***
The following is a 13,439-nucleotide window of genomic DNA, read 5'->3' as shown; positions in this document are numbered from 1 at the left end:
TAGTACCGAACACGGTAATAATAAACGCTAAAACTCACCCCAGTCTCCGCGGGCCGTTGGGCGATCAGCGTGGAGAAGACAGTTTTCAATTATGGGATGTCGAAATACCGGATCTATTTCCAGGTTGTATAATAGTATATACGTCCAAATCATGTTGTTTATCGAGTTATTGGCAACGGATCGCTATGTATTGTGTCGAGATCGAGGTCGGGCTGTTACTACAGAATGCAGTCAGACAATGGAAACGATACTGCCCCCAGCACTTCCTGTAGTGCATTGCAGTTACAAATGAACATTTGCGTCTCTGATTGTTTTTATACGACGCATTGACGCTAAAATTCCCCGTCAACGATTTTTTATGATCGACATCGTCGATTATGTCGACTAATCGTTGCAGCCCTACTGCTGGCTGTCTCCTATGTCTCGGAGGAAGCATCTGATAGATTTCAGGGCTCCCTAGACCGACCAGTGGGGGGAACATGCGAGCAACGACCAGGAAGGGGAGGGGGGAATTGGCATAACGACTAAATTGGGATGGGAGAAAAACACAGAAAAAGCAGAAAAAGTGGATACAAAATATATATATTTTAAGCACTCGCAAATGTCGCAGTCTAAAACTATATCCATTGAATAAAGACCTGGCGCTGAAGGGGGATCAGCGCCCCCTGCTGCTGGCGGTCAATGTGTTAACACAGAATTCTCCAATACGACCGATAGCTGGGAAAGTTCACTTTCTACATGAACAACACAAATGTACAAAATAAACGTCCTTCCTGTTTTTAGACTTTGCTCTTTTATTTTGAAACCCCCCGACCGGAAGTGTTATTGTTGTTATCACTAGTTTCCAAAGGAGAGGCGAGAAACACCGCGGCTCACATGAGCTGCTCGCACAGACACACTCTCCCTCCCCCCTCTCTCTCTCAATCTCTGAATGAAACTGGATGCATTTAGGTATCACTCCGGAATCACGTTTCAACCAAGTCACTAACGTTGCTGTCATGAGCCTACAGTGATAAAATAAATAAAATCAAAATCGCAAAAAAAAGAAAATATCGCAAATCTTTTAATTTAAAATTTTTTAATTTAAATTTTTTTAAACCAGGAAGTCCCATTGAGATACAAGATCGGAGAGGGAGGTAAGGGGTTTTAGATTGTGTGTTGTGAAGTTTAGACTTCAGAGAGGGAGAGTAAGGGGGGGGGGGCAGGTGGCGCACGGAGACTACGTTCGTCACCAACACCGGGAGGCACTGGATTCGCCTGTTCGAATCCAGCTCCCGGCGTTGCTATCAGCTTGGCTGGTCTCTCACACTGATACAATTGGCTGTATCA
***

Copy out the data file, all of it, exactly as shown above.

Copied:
The following is a 13,439-nucleotide window of genomic DNA, read 5'->3' as shown; positions in this document are numbered from 1 at the left end:
TAGTACCGAACACGGTAATAATAAACGCTAAAACTCACCCCAGTCTCCGCGGGCCGTTGGGCGATCAGCGTGGAGAAGACAGTTTTCAATTATGGGATGTCGAAATACCGGATCTATTTCCAGGTTGTATAATAGTATATACGTCCAAATCATGTTGTTTATCGAGTTATTGGCAACGGATCGCTATGTATTGTGTCGAGATCGAGGTCGGGCTGTTACTACAGAATGCAGTCAGACAATGGAAACGATACTGCCCCCAGCACTTCCTGTAGTGCATTGCAGTTACAAATGAACATTTGCGTCTCTGATTGTTTTTATACGACGCATTGACGCTAAAATTCCCCGTCAACGATTTTTTATGATCGACATCGTCGATTATGTCGACTAATCGTTGCAGCCCTACTGCTGGCTGTCTCCTATGTCTCGGAGGAAGCATCTGATAGATTTCAGGGCTCCCTAGACCGACCAGTGGGGGGAACATGCGAGCAACGACCAGGAAGGGGAGGGGGGAATTGGCATAACGACTAAATTGGGATGGGAGAAAAACACAGAAAAAGCAGAAAAAGTGGATACAAAATATATATATTTTAAGCACTCGCAAATGTCGCAGTCTAAAACTATATCCATTGAATAAAGACCTGGCGCTGAAGGGGGATCAGCGCCCCCTGCTGCTGGCGGTCAATGTGTTAACACAGAATTCTCCAATACGACCGATAGCTGGGAAAGTTCACTTTCTACATGAACAACACAAATGTACAAAATAAACGTCCTTCCTGTTTTTAGACTTTGCTCTTTTATTTTGAAACCCCCCGACCGGAAGTGTTATTGTTGTTATCACTAGTTTCCAAAGGAGAGGCGAGAAACACCGCGGCTCACATGAGCTGCTCGCACAGACACACTCTCCCTCCCCCCTCTCTCTCTCAATCTCTGAATGAAACTGGATGCATTTAGGTATCACTCCGGAATCACGTTTCAACCAAGTCACTAACGTTGCTGTCATGAGCCTACAGTGATAAAATAAATAAAATCAAAATCGCAAAAAAAAGAAAATATCGCAAATCTTTTAATTTAAAATTTTTTAATTTAAATTTTTTTAAACCAGGAAGTCCCATTGAGATACAAGATCGGAGAGGGAGGTAAGGGGTTTTAGATTGTGTGTTGTGAAGTTTAGACTTCAGAGAGGGAGAGTAAGGGGGGGGGGGCAGGTGGCGCACGGAGACTACGTTCGTCACCAACACCGGGAGGCACTGGATTCGCCTGTTCGAATCCAGCTCCCGGCGTTGCTATCAGCTTGGCTGGTCTCTCACACTGATACAATTGGCTGTATCA